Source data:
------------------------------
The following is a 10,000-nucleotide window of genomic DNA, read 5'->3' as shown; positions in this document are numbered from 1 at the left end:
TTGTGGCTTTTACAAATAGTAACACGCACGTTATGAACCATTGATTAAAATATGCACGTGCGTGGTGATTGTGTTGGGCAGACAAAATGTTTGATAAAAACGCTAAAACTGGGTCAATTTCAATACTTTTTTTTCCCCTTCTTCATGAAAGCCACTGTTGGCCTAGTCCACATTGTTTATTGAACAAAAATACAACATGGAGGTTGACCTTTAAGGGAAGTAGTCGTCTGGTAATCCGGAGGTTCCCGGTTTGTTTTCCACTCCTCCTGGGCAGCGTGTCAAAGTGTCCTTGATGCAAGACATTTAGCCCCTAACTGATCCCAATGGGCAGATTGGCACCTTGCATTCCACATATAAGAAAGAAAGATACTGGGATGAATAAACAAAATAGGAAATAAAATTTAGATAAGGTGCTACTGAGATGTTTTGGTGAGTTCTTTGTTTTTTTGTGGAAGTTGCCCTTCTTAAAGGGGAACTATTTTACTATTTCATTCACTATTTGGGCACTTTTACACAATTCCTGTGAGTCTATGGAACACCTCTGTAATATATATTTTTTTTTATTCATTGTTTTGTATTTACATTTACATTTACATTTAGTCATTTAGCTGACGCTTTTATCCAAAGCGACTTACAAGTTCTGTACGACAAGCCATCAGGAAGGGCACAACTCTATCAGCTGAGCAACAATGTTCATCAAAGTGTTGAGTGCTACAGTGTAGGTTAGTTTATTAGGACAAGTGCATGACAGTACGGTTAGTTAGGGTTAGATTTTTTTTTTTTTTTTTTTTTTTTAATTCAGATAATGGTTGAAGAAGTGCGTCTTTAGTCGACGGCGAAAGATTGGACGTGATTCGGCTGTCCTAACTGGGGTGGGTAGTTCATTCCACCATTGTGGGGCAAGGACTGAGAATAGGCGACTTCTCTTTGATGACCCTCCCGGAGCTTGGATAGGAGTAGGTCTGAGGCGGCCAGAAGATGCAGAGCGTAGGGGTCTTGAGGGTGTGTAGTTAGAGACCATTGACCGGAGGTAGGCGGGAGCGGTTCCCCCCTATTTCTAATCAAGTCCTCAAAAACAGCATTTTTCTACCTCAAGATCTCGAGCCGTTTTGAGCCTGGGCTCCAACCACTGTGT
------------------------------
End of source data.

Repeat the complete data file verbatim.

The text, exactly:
The following is a 10,000-nucleotide window of genomic DNA, read 5'->3' as shown; positions in this document are numbered from 1 at the left end:
TTGTGGCTTTTACAAATAGTAACACGCACGTTATGAACCATTGATTAAAATATGCACGTGCGTGGTGATTGTGTTGGGCAGACAAAATGTTTGATAAAAACGCTAAAACTGGGTCAATTTCAATACTTTTTTTTCCCCTTCTTCATGAAAGCCACTGTTGGCCTAGTCCACATTGTTTATTGAACAAAAATACAACATGGAGGTTGACCTTTAAGGGAAGTAGTCGTCTGGTAATCCGGAGGTTCCCGGTTTGTTTTCCACTCCTCCTGGGCAGCGTGTCAAAGTGTCCTTGATGCAAGACATTTAGCCCCTAACTGATCCCAATGGGCAGATTGGCACCTTGCATTCCACATATAAGAAAGAAAGATACTGGGATGAATAAACAAAATAGGAAATAAAATTTAGATAAGGTGCTACTGAGATGTTTTGGTGAGTTCTTTGTTTTTTTGTGGAAGTTGCCCTTCTTAAAGGGGAACTATTTTACTATTTCATTCACTATTTGGGCACTTTTACACAATTCCTGTGAGTCTATGGAACACCTCTGTAATATATATTTTTTTTTATTCATTGTTTTGTATTTACATTTACATTTACATTTAGTCATTTAGCTGACGCTTTTATCCAAAGCGACTTACAAGTTCTGTACGACAAGCCATCAGGAAGGGCACAACTCTATCAGCTGAGCAACAATGTTCATCAAAGTGTTGAGTGCTACAGTGTAGGTTAGTTTATTAGGACAAGTGCATGACAGTACGGTTAGTTAGGGTTAGATTTTTTTTTTTTTTTTTTTTTTTTAATTCAGATAATGGTTGAAGAAGTGCGTCTTTAGTCGACGGCGAAAGATTGGACGTGATTCGGCTGTCCTAACTGGGGTGGGTAGTTCATTCCACCATTGTGGGGCAAGGACTGAGAATAGGCGACTTCTCTTTGATGACCCTCCCGGAGCTTGGATAGGAGTAGGTCTGAGGCGGCCAGAAGATGCAGAGCGTAGGGGTCTTGAGGGTGTGTAGTTAGAGACCATTGACCGGAGGTAGGCGGGAGCGGTTCCCCCCTATTTCTAATCAAGTCCTCAAAAACAGCATTTTTCTACCTCAAGATCTCGAGCCGTTTTGAGCCTGGGCTCCAACCACTGTGT